Must-Know Safety Tips
MOTORCYCLES COURTESY OF HARLEY-DAVIDSON; PRODUCER: ERIN NESS; WARDROBE: RAE SCARTON; HAIR AND MAKEUP: ANTHONY GORDON; PRODUCTION ASSISTANT: MIKE SNOW; BIKE WRANGLER: MIKE FREBERG. THIS PAGE, BARGER: COURTESY OF GENE ANTHONY/HARPER COLLINS. OPPOSITE, FROM
TOP: HUGH MOR TON/ GRANDFATHER.COM; DENNIS MACDONALD/AGE FOTOS TOCK/PHO TOLIBRAR Y. ADDI TIONAL PHOTO CREDI TS ON PAGE 89
Hells Angel and The
New York Times
BARGER, 72, (above,
in 1965) is—how to
He’s also been riding
for nearly 60 years,
and safety is a big
deal with him. So
take him seriously, or
he may just show up
in your driveway.
Wear proper riding gear.
I value my freedom, just as most other
people value theirs. So, rather than tell you what
to wear, I’ll tell you what I do. I always wear a
DOT-approved full-face helmet, a leather jacket,
jeans or leather chaps, boots, and gloves. You
will never see me riding around in shorts and
flip-flops, without a helmet, even if I’m just riding
down to the corner and it’s 100 degrees out.
Don’t get complacent.
Research shows that the majority of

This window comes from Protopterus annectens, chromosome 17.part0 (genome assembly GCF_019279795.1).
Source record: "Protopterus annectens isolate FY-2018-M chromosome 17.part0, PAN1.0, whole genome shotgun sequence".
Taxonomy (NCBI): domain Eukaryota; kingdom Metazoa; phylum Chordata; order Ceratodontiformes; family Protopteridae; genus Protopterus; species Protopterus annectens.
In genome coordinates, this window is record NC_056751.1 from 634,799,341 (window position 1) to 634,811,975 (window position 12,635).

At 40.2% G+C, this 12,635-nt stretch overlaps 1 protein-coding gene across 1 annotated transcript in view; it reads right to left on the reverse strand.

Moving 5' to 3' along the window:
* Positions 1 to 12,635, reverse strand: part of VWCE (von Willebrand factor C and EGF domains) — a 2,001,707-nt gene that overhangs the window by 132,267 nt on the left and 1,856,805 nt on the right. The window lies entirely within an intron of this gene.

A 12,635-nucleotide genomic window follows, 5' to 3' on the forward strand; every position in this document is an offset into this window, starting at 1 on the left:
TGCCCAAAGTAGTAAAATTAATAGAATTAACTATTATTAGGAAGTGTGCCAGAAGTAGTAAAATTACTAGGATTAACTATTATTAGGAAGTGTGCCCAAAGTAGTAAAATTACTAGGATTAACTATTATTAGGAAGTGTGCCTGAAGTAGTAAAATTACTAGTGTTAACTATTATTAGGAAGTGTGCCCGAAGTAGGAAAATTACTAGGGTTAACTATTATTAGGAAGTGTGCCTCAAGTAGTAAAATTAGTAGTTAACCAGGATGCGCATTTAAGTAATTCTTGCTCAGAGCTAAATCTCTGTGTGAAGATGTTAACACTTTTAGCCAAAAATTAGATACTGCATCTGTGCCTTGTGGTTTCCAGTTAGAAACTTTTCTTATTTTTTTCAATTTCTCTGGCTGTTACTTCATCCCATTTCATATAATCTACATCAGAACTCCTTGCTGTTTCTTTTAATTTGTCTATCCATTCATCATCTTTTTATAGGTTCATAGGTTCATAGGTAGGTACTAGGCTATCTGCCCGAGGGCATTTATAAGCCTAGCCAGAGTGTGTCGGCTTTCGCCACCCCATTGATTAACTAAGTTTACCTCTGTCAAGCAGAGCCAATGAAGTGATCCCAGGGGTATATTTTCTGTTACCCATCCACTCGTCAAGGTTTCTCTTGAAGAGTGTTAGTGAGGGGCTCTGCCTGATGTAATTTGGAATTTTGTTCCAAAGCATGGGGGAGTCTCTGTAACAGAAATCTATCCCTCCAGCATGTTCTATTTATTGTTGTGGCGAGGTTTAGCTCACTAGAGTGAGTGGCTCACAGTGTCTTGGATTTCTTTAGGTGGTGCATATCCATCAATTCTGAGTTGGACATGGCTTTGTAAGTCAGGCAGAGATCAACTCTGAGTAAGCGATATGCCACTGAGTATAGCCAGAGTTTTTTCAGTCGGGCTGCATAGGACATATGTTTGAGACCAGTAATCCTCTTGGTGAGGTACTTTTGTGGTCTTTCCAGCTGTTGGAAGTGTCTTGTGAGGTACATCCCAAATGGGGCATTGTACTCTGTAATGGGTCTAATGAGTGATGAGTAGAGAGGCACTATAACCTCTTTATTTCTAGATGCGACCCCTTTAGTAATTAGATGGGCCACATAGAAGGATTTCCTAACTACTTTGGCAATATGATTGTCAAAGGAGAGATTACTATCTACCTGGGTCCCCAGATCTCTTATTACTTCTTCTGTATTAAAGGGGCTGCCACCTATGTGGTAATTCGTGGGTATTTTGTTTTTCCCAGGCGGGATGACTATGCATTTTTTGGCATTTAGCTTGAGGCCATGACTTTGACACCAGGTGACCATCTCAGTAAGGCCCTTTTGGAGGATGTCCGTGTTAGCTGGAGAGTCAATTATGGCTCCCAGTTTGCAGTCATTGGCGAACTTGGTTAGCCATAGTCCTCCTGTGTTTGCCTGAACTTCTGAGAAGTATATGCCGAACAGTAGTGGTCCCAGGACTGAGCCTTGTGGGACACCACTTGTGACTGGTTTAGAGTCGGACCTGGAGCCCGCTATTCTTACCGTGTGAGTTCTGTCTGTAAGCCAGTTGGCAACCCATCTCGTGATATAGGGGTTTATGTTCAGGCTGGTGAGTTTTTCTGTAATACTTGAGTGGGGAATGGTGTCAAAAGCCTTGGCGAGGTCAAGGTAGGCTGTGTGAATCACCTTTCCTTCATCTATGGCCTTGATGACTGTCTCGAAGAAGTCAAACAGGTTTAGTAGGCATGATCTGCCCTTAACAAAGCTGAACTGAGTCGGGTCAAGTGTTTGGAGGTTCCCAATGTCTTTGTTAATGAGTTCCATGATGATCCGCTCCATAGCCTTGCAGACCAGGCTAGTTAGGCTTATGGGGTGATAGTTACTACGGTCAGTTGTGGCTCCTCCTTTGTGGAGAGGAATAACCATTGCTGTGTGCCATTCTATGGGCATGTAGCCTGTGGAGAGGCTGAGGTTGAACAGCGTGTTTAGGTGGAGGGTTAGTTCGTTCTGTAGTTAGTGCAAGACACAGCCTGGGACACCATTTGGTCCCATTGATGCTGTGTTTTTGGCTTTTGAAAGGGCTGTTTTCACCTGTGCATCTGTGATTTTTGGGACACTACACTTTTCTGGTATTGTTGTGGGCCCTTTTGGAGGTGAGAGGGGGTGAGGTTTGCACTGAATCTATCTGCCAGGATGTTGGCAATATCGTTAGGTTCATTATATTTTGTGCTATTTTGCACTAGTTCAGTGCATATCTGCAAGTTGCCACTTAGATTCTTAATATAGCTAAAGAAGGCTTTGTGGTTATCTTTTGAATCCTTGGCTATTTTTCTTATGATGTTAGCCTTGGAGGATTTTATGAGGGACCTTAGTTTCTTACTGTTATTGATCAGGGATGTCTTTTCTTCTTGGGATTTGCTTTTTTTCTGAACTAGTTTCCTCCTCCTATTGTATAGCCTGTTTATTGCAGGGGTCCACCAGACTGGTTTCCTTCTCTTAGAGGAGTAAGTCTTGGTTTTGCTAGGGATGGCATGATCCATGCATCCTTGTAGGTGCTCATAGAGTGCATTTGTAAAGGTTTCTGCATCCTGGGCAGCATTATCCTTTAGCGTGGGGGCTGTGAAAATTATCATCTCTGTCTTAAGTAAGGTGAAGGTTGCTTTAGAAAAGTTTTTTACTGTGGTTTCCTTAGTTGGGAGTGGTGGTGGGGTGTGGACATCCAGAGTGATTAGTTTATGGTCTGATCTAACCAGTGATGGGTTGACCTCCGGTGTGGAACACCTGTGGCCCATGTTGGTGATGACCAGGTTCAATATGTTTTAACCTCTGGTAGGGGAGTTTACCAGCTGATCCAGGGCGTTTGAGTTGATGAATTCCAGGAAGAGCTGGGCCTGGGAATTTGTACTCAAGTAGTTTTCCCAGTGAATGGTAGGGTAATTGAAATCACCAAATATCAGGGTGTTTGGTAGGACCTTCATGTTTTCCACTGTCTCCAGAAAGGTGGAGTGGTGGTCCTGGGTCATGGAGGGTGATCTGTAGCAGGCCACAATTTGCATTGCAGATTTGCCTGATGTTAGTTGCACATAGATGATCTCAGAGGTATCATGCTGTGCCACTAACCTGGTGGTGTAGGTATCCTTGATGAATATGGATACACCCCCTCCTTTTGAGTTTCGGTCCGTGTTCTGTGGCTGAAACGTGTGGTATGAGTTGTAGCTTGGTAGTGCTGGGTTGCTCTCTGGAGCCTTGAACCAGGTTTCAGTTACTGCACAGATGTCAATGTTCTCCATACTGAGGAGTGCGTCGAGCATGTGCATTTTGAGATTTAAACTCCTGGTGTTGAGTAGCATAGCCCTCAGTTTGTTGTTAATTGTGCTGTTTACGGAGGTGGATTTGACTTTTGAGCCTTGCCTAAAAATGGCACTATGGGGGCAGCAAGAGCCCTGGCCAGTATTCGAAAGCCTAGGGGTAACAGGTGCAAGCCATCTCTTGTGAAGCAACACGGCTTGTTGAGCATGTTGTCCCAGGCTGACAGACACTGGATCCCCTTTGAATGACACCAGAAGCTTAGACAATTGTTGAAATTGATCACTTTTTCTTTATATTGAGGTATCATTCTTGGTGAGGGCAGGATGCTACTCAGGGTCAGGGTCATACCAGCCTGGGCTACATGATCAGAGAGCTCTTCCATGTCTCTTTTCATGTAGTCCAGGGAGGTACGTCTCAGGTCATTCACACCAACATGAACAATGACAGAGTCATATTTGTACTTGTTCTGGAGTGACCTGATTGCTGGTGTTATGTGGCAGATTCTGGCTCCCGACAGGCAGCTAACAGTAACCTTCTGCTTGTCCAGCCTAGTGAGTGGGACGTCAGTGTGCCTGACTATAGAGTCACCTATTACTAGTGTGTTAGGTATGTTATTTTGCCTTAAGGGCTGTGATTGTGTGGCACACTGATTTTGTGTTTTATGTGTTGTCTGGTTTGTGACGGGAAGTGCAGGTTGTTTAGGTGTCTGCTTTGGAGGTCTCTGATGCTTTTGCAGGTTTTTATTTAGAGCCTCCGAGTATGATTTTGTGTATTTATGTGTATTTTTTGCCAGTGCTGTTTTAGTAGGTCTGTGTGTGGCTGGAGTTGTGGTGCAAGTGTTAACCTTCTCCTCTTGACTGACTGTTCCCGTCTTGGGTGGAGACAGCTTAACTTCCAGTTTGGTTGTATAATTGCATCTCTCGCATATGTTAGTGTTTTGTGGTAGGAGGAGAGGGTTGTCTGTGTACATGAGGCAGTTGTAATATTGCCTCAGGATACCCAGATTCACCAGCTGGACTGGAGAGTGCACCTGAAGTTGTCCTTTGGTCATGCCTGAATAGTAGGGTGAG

motorcycle accidents take place within a few
miles of home. Take every ride seriously, even
if you’re going only to the post office or the
Al ways be aware of your surroundings.
When you ride a motorcycle, you must
be conscious of everything around you—the
other traffic, the brush alongside the road that
may hide a suicidal deer or stray dog, the
parked cars that may conceal a kid chasing a
ball into the street. Be aware of where you are
in your lane, and look for possible escape routes.
If you see gravel or other debris on the roadway,
slow down before you reach it; never brake on
Create as much safe space around you as
you possibly can. The more space between you
and the other vehicle, the more time you have to
react should something bad happen.
Don’t lose focus when traffic stops moving.
Just because you’ve pulled up to a stop sign
and stopped moving doesn’t mean you’re out
of danger. In fact, an all-too-common collision
between car and motorcycle involves the motorcyclist being struck from behind while sitting at a
stoplight or sign. Be aware of other vehicles even
when you’re not moving, and be ready to get out
of harm’s way at all times. ;
Dave Nichols has been riding motorcycles for more than
40 years. He is the editor-in-chief of Easyriders and
V-Twin magazines and the author of three motorcycle-related books for Motorbooks International.
Additional reporting by Ken Gross and Sandra McLean.